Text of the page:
In his article, The Serpent and the Flame, B.M.W. Knox explains the significance of Virgil's repeated use of imagery related to snakes and fire in book two of the Aeneid. Knox explains that for the Trojans, the Greeks are both snakes and fire, and as such they employ the use of deceit and destruction. The most profound example of this that Knox brings to light is the incident where Laocoon's sacrificial rites are interrupted by a pair of twin sea snakes. This pair of snakes originated from Tenedos, the nearby island where the Graecian fleet is hiding. In describing the snakes passage across the water, Vergil says that their bloody spines emerge from the waves (iubaeque sanguineae superant undas line 207), which is a similar visual image to the sails of the approaching Graecian fleet as well as the flames that overcome the city of Troy itself (Volcano superante domus line 311 and exsuperant flammae line 759). Furthermore, these snakes are described as having fiery eyes, clearly something more than just a physical characteristic; they seek out destruction. Another convincing example of this repeated snake imagery is the manner in which Vergil describes the movement of the Trojan horse. The phrase rotarum lapsus (line 235) is used to describe how the horse was moved into the city- the gliding of its' wheels. In book 2 of the Aeneid, Knox asserts that the repeated use of snake imagery is an extended metaphor for the whole situation surrounding the fall of Troy. The snakes represent secrecy and deceit, the resulting in fear among the Trojans, and traitorous characters like Sinon (whose name is derived from sinus, a bend or curve).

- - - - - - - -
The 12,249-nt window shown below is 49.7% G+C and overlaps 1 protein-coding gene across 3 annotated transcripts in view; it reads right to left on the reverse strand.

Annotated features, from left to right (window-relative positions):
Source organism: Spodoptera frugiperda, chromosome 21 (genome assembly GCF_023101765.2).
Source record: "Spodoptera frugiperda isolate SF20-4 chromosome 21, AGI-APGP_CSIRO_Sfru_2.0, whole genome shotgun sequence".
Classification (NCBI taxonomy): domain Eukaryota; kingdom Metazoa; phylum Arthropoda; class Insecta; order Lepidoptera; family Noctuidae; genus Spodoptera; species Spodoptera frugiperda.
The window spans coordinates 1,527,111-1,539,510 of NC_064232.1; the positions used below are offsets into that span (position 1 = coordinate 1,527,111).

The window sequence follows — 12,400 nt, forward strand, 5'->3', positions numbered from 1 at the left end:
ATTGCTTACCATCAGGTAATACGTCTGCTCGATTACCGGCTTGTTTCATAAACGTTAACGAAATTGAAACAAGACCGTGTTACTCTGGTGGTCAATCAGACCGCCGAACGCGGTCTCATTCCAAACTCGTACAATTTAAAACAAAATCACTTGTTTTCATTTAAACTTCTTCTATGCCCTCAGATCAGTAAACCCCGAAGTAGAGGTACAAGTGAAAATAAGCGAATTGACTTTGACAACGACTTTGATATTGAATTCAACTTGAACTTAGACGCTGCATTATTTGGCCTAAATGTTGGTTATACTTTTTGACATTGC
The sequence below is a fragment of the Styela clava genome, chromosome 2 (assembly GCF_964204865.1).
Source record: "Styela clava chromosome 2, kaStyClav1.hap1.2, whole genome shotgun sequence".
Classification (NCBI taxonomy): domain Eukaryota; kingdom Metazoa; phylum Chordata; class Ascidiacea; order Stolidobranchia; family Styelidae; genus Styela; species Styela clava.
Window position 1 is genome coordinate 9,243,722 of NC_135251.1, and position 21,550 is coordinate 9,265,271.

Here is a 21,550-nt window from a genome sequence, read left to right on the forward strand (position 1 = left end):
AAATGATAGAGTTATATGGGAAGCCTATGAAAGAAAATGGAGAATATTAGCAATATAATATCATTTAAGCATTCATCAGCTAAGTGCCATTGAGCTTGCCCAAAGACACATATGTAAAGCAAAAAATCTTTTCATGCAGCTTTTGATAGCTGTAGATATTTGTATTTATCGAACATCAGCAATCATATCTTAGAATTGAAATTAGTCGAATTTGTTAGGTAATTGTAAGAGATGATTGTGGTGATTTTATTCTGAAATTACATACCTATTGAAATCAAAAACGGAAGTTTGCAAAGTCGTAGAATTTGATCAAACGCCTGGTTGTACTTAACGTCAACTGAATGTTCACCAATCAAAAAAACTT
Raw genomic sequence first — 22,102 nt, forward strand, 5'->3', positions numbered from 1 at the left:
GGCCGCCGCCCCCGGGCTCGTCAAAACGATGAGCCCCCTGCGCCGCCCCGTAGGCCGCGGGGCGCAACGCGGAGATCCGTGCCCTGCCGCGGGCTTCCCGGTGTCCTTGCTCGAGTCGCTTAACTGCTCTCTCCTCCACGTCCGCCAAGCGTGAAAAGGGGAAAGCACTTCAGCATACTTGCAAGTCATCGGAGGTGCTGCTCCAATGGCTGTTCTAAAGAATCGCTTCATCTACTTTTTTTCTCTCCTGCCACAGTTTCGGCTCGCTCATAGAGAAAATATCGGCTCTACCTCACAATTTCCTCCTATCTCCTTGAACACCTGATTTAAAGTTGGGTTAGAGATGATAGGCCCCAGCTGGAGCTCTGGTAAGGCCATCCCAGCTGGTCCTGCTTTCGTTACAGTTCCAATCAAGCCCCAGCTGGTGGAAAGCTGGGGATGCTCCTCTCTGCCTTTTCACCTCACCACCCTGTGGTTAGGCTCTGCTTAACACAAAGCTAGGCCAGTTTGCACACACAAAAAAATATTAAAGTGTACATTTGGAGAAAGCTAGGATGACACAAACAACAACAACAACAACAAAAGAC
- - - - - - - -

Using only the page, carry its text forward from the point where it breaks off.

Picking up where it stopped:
Part II: Knox's Analytical TechniqueEdit

In his analysis of the role of serpents and flames in book two, Knox employs a number of different techniques. Chief among these techniques is the interpretation of certain words in other Latin texts, mainly by those who inspired Vergil or who were inspired by him. While describing the use of the word repere (to creep or crawl, derived from the greek έρπω), Knox cites surrepens from Catullus, obrepens from Ovid and subrepsit from Statius. Using these comparisons, Knox concludes that “These instances, from one of Virgil's predecessors, a contemporary and one of his successors, show that Vergil, as so often, is varying a stock expression, and the variant he employs calls attention to the dominant metaphor”. At the bottom of every page, we find footnotes that abound with references to certain words of significance being used in similar or dissimilar ways in the texts of other classical authors.

Knox's analysis also relies on cultural perceptions of snakes, both from modern times and from the past. He makes the important realization that snakes are a very powerful symbol in any society, and that words derived from the activities of snakes are commonly applied to other things, like hissing, wriggling and flickering tongues. In Latin, we commonly find certain words that Knox says intrinsically relate to snakes for the ancient Roman: serpere (to creep or crawl), lambere (to lick or lap) and micare (to move in a quivering manner). Knox also makes the important note that the symbolism of the serpent is ambiguous in cultures. The snake causes destruction and fear, nevertheless, it also represents regrowth when it sheds its skin each spring.